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Morphological changes in the cerebellum during aging: evidence from convolutional neural networks and shape analysis.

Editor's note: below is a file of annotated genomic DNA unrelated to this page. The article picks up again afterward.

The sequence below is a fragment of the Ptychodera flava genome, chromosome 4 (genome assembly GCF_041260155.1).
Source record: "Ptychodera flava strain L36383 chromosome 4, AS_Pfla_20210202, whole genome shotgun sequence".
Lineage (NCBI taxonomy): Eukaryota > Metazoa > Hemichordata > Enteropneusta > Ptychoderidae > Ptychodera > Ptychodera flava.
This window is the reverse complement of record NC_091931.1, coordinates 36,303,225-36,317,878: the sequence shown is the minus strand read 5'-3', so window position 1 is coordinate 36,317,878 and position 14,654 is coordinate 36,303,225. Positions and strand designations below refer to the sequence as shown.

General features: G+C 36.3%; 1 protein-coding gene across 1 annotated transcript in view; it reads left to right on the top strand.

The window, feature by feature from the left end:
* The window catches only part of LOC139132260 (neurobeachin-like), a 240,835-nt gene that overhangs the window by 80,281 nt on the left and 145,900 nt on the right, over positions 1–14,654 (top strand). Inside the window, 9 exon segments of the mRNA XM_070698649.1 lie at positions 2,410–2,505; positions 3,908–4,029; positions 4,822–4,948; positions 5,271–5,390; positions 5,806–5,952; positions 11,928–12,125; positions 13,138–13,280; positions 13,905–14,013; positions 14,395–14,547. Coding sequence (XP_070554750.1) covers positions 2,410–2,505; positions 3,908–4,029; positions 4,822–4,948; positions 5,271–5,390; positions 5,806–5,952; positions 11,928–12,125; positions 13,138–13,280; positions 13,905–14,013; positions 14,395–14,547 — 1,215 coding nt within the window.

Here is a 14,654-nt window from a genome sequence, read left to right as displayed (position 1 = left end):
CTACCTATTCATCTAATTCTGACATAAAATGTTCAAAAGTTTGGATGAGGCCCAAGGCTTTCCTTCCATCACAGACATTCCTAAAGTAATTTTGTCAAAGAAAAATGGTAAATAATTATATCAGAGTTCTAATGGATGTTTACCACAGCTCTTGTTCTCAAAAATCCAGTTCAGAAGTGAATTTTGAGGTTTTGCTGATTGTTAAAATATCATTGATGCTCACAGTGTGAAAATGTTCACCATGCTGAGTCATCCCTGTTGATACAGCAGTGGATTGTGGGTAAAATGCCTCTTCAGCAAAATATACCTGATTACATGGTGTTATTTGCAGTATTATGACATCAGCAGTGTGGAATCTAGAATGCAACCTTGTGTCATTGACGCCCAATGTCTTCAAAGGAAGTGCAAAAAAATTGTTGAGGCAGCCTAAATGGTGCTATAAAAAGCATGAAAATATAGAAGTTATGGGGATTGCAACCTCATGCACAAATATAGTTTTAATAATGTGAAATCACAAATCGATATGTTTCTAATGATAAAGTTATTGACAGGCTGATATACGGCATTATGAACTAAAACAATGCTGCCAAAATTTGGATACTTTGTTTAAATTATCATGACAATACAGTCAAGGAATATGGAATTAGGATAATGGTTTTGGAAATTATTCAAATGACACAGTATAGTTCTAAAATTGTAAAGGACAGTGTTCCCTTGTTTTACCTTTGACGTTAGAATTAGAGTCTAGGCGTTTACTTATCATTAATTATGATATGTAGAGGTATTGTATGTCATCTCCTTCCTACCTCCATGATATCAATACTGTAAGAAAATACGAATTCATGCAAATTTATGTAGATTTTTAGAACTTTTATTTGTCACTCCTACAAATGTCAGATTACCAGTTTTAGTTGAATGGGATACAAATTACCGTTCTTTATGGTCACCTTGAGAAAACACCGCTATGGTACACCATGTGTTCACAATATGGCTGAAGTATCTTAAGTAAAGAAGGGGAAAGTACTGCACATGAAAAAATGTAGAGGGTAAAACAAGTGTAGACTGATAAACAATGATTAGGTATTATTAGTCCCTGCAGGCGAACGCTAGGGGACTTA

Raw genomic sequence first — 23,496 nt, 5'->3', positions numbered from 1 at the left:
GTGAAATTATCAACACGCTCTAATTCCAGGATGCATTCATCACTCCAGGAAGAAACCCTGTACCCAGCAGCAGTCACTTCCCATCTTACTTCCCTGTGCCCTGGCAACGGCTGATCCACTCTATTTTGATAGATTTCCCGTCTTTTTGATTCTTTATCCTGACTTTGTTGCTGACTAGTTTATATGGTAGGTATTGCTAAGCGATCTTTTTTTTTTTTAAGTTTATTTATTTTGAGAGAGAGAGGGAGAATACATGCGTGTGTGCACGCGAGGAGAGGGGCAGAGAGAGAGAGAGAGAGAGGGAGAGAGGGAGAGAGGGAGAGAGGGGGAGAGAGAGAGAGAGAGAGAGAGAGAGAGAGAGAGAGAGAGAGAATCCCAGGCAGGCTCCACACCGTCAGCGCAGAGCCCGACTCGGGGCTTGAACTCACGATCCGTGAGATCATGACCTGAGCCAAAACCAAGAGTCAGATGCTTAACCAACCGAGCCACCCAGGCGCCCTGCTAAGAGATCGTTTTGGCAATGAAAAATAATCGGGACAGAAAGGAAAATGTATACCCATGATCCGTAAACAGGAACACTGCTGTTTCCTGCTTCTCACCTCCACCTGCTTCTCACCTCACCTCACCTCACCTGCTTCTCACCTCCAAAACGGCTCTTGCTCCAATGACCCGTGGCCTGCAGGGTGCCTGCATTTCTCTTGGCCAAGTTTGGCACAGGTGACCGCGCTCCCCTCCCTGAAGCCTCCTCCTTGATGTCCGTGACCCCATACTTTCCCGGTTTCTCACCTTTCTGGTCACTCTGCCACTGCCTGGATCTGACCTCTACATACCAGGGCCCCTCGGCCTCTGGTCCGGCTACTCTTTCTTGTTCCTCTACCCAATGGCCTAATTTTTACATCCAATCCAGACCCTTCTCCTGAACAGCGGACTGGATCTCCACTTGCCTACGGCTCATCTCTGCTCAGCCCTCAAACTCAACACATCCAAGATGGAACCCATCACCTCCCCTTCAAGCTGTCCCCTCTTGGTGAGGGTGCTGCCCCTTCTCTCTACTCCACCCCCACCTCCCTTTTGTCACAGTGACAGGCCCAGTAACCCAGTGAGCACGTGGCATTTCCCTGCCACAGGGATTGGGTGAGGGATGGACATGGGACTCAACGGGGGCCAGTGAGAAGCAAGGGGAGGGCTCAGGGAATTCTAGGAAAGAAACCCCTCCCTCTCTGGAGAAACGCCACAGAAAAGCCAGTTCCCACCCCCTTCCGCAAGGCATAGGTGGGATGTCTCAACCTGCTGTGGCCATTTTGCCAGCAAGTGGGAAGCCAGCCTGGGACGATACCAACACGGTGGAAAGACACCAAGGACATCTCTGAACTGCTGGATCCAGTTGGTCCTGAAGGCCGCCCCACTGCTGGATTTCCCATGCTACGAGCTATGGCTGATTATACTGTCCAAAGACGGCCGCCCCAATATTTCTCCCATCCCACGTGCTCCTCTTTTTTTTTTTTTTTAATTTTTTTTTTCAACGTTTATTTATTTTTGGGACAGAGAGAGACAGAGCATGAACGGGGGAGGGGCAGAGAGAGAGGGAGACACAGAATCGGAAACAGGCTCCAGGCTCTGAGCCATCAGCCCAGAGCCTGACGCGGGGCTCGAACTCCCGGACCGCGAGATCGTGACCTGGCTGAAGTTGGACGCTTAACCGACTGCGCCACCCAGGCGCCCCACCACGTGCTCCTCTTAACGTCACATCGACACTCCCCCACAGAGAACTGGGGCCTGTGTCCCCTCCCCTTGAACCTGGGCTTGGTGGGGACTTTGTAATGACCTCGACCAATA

The morphology and function of the cerebellum are associated with various developmental disorders and healthy aging. Changes in cerebellar morphology during the aging process have been extensively investigated, with most studies focusing on changes in cerebellar regional volume. The volumetric method has been used to quantitatively demonstrate the decrease in the cerebellar volume with age, but it has certain limitations in visually presenting the morphological changes of cerebellar atrophy from a three-dimensional perspective. Thus, we comprehensively described cerebellar morphological changes during aging through volume measurements of subregions and shape analysis. This study included 553 healthy participants aged 20-80 years. A novel cerebellar localized segmentation algorithm based on convolutional neural networks was utilized to analyze the volume of subregions, followed by shape analysis for localized atrophy assessment based on the cerebellar thickness. The results indicated that out of the 28 subregions in the absolute volume of the cerebellum, 15 exhibited significant aging trends, and 16 exhibited significant sex differences. Regarding the analysis of relative volume, only 11 out of the 28 subregions of the cerebellum exhibited significant aging trends, and 4 exhibited significant sex differences. The results of the shape analysis revealed region-specific atrophy of the cerebellum with increasing age. Regions displaying more significant atrophy were predominantly located in the vermis, the lateral portions of bilateral cerebellar hemispheres, lobules I-III, and the medial portions of the posterior lobe. This atrophy differed between sexes. Men exhibited slightly more severe atrophy than women in most of the cerebellar regions. Our study provides a comprehensive perspective for observing cerebellar atrophy during the aging process.

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